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Franklin County Engineer

As a local public works agency headquartered in Columbus, Ohio, the Franklin County Engineer's Office is responsible for the maintenance and construction of 271 miles of county roadway and 351 county bridges, as well as upkeep of all county ditches, drains, retention basins, and other storm water facilities within the right-of-way of county roads in unincorporated areas. To meet the continuing development and infrastructure needs of Franklin County, the Engineer's Office utilizes the latest technologies for determining and maintaining roadway centerlines and boundaries; retracing and setting new monuments for original public land surveys; preparing geographic information system mapping for real estate tax assessments; and establishing precise countywide horizontal and vertical control to maintain uniformity in construction, surveying, and mapping.
Franklin County Engineer
Franklin County Engineer
Harlem Road, between E. Dublin-Granville Road and Warner Road, is open to traffic.
Franklin County Engineer
Franklin County Engineer
Harlem Road, between E. Dublin-Granville Road and Warner Road, is closed for bridge maintenance. This closure is expected to last one day, weather permitting.
Franklin County Engineer
Franklin County Engineer
Clime Road North, between Clime Road and Georgesville Road, is now open to traffic.
Franklin County Engineer
Franklin County Engineer
We’re only a few days into fall but snow and ice preparations are underway! #TeamFCEO has been working hard getting our vehicles and equipment ready for the upcoming winter season. #winteriscoming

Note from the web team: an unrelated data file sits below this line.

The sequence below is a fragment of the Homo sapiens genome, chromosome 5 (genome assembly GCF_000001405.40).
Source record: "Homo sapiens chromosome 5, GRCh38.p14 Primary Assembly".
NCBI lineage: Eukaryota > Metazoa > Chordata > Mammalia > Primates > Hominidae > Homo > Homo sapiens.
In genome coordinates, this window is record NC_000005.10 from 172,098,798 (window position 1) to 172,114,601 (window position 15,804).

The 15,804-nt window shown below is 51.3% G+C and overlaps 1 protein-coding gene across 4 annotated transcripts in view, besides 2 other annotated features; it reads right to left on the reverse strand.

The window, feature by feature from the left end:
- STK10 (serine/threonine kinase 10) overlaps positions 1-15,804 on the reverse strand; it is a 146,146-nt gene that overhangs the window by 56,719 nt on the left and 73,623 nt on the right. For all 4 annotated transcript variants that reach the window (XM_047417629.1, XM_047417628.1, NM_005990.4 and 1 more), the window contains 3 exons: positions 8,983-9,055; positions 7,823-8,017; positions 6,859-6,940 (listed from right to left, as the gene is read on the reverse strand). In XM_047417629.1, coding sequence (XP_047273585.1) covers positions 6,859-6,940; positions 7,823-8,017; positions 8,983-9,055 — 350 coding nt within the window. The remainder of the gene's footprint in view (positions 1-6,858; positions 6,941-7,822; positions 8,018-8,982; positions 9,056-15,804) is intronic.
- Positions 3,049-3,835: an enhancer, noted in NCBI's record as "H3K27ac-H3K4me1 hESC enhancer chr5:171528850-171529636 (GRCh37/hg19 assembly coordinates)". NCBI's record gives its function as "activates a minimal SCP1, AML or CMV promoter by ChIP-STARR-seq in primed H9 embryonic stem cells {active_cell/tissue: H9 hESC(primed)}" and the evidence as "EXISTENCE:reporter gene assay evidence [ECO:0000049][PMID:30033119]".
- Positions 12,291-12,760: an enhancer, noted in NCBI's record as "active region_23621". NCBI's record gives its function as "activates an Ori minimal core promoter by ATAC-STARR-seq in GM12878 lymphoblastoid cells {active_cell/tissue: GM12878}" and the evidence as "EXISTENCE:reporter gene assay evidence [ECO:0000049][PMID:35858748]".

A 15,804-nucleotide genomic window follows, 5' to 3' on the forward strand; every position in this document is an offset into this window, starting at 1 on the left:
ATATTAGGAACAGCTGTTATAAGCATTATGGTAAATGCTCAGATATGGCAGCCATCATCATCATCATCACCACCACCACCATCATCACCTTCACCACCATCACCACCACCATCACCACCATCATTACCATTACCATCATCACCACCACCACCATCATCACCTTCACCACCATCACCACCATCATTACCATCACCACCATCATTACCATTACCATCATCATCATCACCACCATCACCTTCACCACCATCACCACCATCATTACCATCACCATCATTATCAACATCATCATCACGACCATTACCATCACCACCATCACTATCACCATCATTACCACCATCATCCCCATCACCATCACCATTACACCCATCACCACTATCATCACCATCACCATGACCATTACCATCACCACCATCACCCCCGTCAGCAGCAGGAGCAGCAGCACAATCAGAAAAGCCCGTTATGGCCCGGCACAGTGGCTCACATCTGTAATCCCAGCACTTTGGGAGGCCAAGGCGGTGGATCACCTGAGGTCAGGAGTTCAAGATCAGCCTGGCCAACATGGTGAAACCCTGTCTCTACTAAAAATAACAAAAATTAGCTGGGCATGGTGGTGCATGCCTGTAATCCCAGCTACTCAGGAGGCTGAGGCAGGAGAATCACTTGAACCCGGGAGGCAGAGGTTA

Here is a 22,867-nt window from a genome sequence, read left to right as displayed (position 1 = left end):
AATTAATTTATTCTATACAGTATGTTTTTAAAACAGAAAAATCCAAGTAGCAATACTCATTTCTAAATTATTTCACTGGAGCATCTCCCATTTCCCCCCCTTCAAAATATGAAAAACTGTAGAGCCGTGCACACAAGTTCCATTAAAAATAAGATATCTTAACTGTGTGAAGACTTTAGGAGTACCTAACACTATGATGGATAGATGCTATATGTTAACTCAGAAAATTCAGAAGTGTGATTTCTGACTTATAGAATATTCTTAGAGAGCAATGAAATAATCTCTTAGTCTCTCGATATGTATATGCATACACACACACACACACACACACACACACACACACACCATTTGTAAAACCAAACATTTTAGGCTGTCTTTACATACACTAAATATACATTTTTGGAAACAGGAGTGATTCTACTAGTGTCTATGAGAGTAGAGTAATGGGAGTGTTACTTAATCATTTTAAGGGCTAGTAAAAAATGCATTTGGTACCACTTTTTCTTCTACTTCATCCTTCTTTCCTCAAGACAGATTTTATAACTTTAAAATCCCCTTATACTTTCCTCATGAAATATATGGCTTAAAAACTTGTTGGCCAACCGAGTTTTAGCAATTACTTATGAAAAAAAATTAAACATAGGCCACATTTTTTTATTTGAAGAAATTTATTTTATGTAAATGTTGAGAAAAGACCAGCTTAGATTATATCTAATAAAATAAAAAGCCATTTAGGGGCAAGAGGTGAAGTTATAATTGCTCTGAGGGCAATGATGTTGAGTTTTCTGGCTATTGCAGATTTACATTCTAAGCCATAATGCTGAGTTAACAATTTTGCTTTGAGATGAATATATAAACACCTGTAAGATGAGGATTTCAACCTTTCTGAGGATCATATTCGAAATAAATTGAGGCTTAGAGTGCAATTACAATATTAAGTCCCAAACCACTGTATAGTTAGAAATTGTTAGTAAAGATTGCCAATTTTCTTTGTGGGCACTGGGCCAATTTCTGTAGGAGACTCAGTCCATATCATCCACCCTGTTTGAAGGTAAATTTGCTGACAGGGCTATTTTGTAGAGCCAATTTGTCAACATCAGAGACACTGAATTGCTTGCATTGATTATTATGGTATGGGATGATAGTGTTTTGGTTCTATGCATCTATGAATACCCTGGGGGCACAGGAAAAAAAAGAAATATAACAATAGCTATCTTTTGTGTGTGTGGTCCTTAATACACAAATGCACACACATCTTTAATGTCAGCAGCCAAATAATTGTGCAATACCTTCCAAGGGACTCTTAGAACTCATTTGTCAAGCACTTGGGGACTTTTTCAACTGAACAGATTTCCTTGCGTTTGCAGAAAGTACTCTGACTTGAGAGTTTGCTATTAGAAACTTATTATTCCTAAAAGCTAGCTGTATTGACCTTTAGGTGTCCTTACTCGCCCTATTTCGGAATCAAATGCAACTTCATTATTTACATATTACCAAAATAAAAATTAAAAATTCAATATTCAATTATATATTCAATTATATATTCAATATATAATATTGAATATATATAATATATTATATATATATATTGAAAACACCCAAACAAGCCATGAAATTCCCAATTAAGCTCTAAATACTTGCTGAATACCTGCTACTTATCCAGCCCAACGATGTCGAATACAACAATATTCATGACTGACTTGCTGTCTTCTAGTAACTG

Franklin County Engineer
Franklin County Engineer
Clime Road North, between Clime Road and Georgesville Road, is closed for bridge improvements. This closure is expected to last two days, weather permitting.
Franklin County Engineer
Franklin County Engineer
As we conclude another great #RoundaboutsWeek, we are happy to announce that the Morse Road at Babbitt Road improvement project is progressing well. Our contractor, Strawser Paving Inc., is working diligently to keep this project on schedule. Check back soon for updates.
Franklin County Engineer's Office
970 DUBLIN ROAD
COLUMBUS, OHIO 43215
(614) 525-3030
fracoeng@franklincountyengineer.org
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Surveyor’s Journal Entry Seven

Surveyor’s Journal Entry Seven

Original Maps Set Parameters for Land Development

Even though Ohio’s population was less than the 60,000 required for statehood, Congress was confident that its efforts to allocate and sell public land would result in steady growth. The slow but sure success of the Virginia Military District to attract war veterans to the region exemplified the need to establish political subdivisions that could accommodate an influx of permanent settlers.

The first step in opening up the new state was to create a comprehensive map that set the basic geographic parameters for land development.

While researching potential locations for Worthington, in 1802, Deputy Surveyor James Kilbourne used the land records, survey journals, and maps housed in Deputy Surveyor Thomas Worthington’s Chillicothe office to compile the first map of Ohio. A fairly accurate recollection of Native American territory had been given by Deputy Surveyor John Fitch, a captive during the American Revolution who later invented the first steam powered boat (1787).

Surveyor General Rufus Putnam then elaborated upon the work of U.S. Geographer Thomas Hutchins and James Kilbourne to create the first official map of Ohio, which he submitted to Congress and the Ohio Legislature in January 1804. The division of land was now certifiable and political subdivisions could be established.